Announcing the 2018 Sea to Shining Sea Award winner

By Tracy Hajduk

December 2018

For six years, NOAA’s Office of National Marine Sanctuaries has recognized outstanding achievement in the fields of interpretation and environmental education by presenting the Sea to Shining Sea Award for Excellence in Interpretation and Education. The award recognizes demonstrated successes in advancing ocean and climate literacy and conservation through national marine sanctuaries. It also recognizes awardees’ innovation and creative solutions for successfully enhancing the public's awareness and appreciation of the National Marine Sanctuary System.

This year, the award is presented to Anne Smrcina for Exploring sanctuary biodiversity through a marine art contest: a STEM to STEAM initiative.

anne smrcina and tracy hajduk
Anne Smircina (right) received the award from the author (left) at the National Association for Interpretation conference in New Orleans, Louisiana. Photo courtesy of Tracy Hajduk/NOAA

The Marine Art Contest has long been a staple for Massachusetts students as a way to engage them with the amazing biodiversity found with Stellwagen Bank National Marine Sanctuary off the coast of Boston, Massachusetts. Now an annual tradition for many schools, the contest is going on its 18th year of inspiring and challenging students to share their renditions of the rich life found within the sanctuary’s waters.

The Sea to Shining Sea Award was presented in November 2018 at the National Association for Interpretation conference in New Orleans, Louisiana, during the federal awards ceremony. Smrcina, the education and outreach coordinator for Stellwagen Bank National Marine Sanctuary, will soon celebrate 25 years with the NOAA Office of National Marine Sanctuaries, so this award honors a true veteran of America’s national marine sanctuaries.

Smrcina has spent her career helping children and adults get to know the ecosystem of the Gulf of Maine, where whales feed on tiny fish and migrating birds feast before their long journeys. About twenty years ago, Smrcina and members of the Massachusetts Marine Educators realized that local students knew more about organisms in coral reefs and rainforests than in their own backyard. The Marine Art Contest aims to remedy that, giving Massachusetts students – and students all over the world – the opportunity to get to know the diversity of marine life off the coast of New England. Stellwagen Bank National Marine Sanctuary also hosts teacher workshops to demonstrate ways to incorporate the art contest and information about the Gulf of Maine into curriculum.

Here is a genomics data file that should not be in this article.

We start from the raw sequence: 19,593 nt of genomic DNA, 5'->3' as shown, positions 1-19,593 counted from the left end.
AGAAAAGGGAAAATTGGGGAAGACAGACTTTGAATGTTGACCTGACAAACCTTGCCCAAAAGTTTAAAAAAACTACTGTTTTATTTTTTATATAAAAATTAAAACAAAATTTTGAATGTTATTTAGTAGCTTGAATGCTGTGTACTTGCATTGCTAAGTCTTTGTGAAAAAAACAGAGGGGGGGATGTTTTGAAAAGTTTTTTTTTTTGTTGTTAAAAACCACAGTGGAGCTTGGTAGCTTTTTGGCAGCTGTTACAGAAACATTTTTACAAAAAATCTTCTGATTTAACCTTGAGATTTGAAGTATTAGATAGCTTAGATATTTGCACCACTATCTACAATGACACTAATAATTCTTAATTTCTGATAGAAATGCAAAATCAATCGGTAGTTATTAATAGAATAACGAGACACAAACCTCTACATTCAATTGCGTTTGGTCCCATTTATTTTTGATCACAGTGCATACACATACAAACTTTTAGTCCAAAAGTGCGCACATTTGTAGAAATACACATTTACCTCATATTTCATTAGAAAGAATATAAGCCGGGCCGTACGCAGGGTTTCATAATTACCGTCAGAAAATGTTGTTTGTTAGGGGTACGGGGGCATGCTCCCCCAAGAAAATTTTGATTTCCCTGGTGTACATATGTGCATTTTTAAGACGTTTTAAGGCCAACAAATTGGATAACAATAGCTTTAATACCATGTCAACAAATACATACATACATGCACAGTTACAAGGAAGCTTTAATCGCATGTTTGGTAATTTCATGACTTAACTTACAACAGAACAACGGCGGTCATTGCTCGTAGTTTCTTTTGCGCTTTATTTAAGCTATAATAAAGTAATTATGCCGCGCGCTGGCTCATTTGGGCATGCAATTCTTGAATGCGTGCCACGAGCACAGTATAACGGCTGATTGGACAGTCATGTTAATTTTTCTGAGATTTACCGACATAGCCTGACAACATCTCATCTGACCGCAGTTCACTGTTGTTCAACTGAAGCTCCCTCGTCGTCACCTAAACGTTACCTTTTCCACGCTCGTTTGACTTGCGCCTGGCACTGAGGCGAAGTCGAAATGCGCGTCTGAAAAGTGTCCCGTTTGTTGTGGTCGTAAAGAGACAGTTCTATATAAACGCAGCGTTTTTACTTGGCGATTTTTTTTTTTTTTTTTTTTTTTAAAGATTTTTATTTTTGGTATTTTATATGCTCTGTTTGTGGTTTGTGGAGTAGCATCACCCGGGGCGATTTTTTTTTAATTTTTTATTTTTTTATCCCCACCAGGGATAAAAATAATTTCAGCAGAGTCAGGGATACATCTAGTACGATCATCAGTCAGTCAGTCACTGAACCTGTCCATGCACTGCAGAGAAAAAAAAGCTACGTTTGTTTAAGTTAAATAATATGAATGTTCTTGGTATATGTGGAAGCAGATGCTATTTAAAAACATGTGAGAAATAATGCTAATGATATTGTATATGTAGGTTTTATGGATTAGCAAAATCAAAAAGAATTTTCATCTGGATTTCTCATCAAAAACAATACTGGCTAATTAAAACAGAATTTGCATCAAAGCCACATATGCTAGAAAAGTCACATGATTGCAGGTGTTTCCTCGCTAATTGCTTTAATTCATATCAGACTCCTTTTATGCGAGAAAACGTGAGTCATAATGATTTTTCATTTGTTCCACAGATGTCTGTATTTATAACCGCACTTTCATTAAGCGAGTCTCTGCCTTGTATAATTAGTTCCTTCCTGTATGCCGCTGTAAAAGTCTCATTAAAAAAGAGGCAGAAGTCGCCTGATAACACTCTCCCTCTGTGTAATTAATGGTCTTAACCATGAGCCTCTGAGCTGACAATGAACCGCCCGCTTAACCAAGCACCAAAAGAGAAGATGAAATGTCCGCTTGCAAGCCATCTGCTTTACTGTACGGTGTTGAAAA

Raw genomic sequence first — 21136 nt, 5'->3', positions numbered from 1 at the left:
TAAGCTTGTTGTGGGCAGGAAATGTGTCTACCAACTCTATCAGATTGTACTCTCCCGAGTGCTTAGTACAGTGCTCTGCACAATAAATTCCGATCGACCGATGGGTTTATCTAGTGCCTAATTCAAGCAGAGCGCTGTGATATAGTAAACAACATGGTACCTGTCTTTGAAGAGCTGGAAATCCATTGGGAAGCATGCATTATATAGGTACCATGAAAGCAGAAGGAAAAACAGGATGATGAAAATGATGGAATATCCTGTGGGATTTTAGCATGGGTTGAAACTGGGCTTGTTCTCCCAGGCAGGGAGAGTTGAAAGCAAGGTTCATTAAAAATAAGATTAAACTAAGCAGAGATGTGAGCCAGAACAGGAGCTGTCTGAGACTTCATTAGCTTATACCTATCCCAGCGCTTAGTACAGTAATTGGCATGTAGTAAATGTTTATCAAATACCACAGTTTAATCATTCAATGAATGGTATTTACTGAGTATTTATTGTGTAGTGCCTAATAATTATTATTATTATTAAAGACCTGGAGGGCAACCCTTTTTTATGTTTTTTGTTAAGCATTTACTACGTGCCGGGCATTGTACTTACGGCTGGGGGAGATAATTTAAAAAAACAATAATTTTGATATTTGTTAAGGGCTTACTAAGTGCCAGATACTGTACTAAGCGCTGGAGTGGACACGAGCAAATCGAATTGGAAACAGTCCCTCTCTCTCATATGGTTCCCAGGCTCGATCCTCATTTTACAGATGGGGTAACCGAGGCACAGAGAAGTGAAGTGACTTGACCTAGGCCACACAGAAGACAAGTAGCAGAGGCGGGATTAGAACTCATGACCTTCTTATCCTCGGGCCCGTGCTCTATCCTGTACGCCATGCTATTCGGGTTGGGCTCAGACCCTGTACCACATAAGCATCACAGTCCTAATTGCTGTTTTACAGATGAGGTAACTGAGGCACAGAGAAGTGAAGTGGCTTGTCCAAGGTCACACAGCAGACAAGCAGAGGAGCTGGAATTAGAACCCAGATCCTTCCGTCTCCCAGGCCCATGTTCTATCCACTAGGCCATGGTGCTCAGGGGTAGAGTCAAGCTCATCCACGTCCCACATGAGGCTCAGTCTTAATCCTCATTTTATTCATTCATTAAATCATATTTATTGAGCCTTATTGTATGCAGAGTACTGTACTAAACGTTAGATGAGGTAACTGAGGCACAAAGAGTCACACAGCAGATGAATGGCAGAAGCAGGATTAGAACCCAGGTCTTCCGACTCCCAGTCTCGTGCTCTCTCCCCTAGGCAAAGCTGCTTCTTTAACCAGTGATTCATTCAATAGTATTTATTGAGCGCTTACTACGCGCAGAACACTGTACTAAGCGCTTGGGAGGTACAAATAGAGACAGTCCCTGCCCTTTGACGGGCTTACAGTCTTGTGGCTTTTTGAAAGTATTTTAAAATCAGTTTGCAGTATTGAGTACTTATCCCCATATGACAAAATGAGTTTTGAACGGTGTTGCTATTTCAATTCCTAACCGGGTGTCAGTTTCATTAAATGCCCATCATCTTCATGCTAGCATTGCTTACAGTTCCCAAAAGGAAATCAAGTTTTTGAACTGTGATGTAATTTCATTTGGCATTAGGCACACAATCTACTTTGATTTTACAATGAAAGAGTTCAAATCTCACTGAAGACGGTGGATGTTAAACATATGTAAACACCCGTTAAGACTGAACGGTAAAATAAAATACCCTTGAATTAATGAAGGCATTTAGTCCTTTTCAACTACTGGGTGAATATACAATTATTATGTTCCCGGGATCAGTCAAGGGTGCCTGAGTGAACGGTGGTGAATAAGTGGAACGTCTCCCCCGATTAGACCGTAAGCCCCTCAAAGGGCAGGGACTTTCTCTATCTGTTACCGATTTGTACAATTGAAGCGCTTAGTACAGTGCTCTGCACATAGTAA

painting of humpback whale mother and calf
Davidson Academy (Reno, Nevada) ninth-grader Aayan Patel painted this humpback whale mother and calf. This piece placed third in the 2018 High School division. Image: Aayan Patel

Co-sponsored by Stellwagen Bank National Marine Sanctuary and Massachusetts Marine Educators, the contest has grown each year. In the past few years, the contest has been averaging about 800 submissions a year with a high total of 915. It is no longer limited to students within Massachusetts; students from a dozen other states and even foreign countries such as China, France, England, Serbia, and Kazakhstan have submitted art in recent years.

The contest helps students engage with science in nontraditional ways like drawing and painting. In addition to dividing entries by age, the contest also includes categories for computer graphics and scientific illustration, giving students the opportunity to work with multiple media. Students have even used their art to build portfolios that will help them enter college for both science and the arts.

drawing of krill and comb jelly
This drawing of a krill and Beroe’s comb jelly placed first in the High School division of the 2018 Marine Art Contest. Image: Linda Palominos

Once winners in each of the categories are identified, the art begins a tour of partner institutions. Artwork spends time on display at the Cape Cod National Seashore Visitor Center, the Salem National Historic Site Visitor Center, JFK Federal Building, and New Bedford Whaling Museum, to name a few.

This project has been an exceptional way to engage a vast array of students and use their art to inspire others and start a conversation. Smrcina’s innovation, ability to leverage partnerships, and dedication has created a program we can all be proud of and enhances the public’s awareness and appreciation of our national marine sanctuaries.

The contest is about to enter its third decade, and shows no signs of slowing down. “It’s a labor of love,” says Smrcina, and nothing is more exciting than “when the art starts rolling in through the mail.”

Congratulations to Anne Smrcina for her excellence and dedication in enhancing ocean and climate literacy in national marine sanctuaries and enhancing public understanding of the National Marine Sanctuary System and the resources it protects through the marine art contest.

anne smrcina
Anne Smrcina stands in front of copies of just a few of the hundreds of art submissions she receives each year for the art contest. Photo: NOAA

Tracy Hajduk is the national education coordinator at NOAA’s Office of National Marine Sanctuaries.